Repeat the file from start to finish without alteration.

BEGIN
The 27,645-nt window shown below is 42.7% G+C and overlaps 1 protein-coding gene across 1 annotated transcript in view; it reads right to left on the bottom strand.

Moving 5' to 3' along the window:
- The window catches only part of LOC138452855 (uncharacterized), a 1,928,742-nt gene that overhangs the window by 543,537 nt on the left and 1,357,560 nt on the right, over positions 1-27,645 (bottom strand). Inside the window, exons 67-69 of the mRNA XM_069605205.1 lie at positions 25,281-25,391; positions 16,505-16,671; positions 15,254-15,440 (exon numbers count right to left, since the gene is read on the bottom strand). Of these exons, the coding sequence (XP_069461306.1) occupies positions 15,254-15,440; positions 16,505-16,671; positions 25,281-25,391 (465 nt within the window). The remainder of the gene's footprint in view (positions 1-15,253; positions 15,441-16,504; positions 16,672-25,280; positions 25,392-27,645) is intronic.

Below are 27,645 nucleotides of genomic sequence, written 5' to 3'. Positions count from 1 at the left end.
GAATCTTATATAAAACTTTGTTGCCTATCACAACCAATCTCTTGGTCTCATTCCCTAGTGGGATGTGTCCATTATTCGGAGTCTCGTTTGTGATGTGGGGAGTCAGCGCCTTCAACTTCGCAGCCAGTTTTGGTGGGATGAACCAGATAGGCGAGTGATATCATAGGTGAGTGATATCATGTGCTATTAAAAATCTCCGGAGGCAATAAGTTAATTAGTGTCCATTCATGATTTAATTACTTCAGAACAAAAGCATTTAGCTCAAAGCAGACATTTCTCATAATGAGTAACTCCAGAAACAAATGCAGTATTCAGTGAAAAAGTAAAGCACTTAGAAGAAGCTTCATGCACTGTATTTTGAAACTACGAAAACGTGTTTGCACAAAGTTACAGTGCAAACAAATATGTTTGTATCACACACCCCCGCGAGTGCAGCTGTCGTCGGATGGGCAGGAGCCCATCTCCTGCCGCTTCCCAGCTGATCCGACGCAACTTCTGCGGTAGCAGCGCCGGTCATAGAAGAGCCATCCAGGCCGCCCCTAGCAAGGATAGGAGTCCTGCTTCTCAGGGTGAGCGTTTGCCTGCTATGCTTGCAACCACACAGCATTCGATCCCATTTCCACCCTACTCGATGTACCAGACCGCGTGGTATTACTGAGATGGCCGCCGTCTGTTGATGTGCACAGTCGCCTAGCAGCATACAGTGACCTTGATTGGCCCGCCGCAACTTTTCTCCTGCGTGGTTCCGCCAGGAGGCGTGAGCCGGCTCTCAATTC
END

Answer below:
The 27,645-nt window shown below is 42.7% G+C and overlaps 1 protein-coding gene across 1 annotated transcript in view; it reads right to left on the bottom strand.

Moving 5' to 3' along the window:
- The window catches only part of LOC138452855 (uncharacterized), a 1,928,742-nt gene that overhangs the window by 543,537 nt on the left and 1,357,560 nt on the right, over positions 1-27,645 (bottom strand). Inside the window, exons 67-69 of the mRNA XM_069605205.1 lie at positions 25,281-25,391; positions 16,505-16,671; positions 15,254-15,440 (exon numbers count right to left, since the gene is read on the bottom strand). Of these exons, the coding sequence (XP_069461306.1) occupies positions 15,254-15,440; positions 16,505-16,671; positions 25,281-25,391 (465 nt within the window). The remainder of the gene's footprint in view (positions 1-15,253; positions 15,441-16,504; positions 16,672-25,280; positions 25,392-27,645) is intronic.

Below are 27,645 nucleotides of genomic sequence, written 5' to 3'. Positions count from 1 at the left end.
GAATCTTATATAAAACTTTGTTGCCTATCACAACCAATCTCTTGGTCTCATTCCCTAGTGGGATGTGTCCATTATTCGGAGTCTCGTTTGTGATGTGGGGAGTCAGCGCCTTCAACTTCGCAGCCAGTTTTGGTGGGATGAACCAGATAGGCGAGTGATATCATAGGTGAGTGATATCATGTGCTATTAAAAATCTCCGGAGGCAATAAGTTAATTAGTGTCCATTCATGATTTAATTACTTCAGAACAAAAGCATTTAGCTCAAAGCAGACATTTCTCATAATGAGTAACTCCAGAAACAAATGCAGTATTCAGTGAAAAAGTAAAGCACTTAGAAGAAGCTTCATGCACTGTATTTTGAAACTACGAAAACGTGTTTGCACAAAGTTACAGTGCAAACAAATATGTTTGTATCACACACCCCCGCGAGTGCAGCTGTCGTCGGATGGGCAGGAGCCCATCTCCTGCCGCTTCCCAGCTGATCCGACGCAACTTCTGCGGTAGCAGCGCCGGTCATAGAAGAGCCATCCAGGCCGCCCCTAGCAAGGATAGGAGTCCTGCTTCTCAGGGTGAGCGTTTGCCTGCTATGCTTGCAACCACACAGCATTCGATCCCATTTCCACCCTACTCGATGTACCAGACCGCGTGGTATTACTGAGATGGCCGCCGTCTGTTGATGTGCACAGTCGCCTAGCAGCATACAGTGACCTTGATTGGCCCGCCGCAACTTTTCTCCTGCGTGGTTCCGCCAGGAGGCGTGAGCCGGCTCTCAATTC